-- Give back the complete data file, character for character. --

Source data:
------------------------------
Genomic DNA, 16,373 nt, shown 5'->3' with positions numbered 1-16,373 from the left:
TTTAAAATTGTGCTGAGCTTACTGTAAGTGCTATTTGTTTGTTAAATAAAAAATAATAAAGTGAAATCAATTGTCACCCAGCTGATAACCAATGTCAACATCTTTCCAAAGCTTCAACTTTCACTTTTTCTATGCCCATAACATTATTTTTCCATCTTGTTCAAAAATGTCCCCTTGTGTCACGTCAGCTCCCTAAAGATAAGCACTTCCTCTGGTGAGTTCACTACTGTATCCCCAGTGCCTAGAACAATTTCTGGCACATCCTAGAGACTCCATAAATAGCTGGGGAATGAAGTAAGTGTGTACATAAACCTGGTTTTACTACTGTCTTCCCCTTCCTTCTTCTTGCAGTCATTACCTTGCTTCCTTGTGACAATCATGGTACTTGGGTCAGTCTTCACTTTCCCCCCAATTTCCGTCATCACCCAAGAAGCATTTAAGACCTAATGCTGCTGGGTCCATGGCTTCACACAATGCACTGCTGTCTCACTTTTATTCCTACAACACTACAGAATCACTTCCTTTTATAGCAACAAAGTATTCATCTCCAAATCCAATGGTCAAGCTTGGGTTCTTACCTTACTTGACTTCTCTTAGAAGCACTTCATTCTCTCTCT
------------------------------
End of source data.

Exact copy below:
Genomic DNA, 16,373 nt, shown 5'->3' with positions numbered 1-16,373 from the left:
TTTAAAATTGTGCTGAGCTTACTGTAAGTGCTATTTGTTTGTTAAATAAAAAATAATAAAGTGAAATCAATTGTCACCCAGCTGATAACCAATGTCAACATCTTTCCAAAGCTTCAACTTTCACTTTTTCTATGCCCATAACATTATTTTTCCATCTTGTTCAAAAATGTCCCCTTGTGTCACGTCAGCTCCCTAAAGATAAGCACTTCCTCTGGTGAGTTCACTACTGTATCCCCAGTGCCTAGAACAATTTCTGGCACATCCTAGAGACTCCATAAATAGCTGGGGAATGAAGTAAGTGTGTACATAAACCTGGTTTTACTACTGTCTTCCCCTTCCTTCTTCTTGCAGTCATTACCTTGCTTCCTTGTGACAATCATGGTACTTGGGTCAGTCTTCACTTTCCCCCCAATTTCCGTCATCACCCAAGAAGCATTTAAGACCTAATGCTGCTGGGTCCATGGCTTCACACAATGCACTGCTGTCTCACTTTTATTCCTACAACACTACAGAATCACTTCCTTTTATAGCAACAAAGTATTCATCTCCAAATCCAATGGTCAAGCTTGGGTTCTTACCTTACTTGACTTCTCTTAGAAGCACTTCATTCTCTCTCT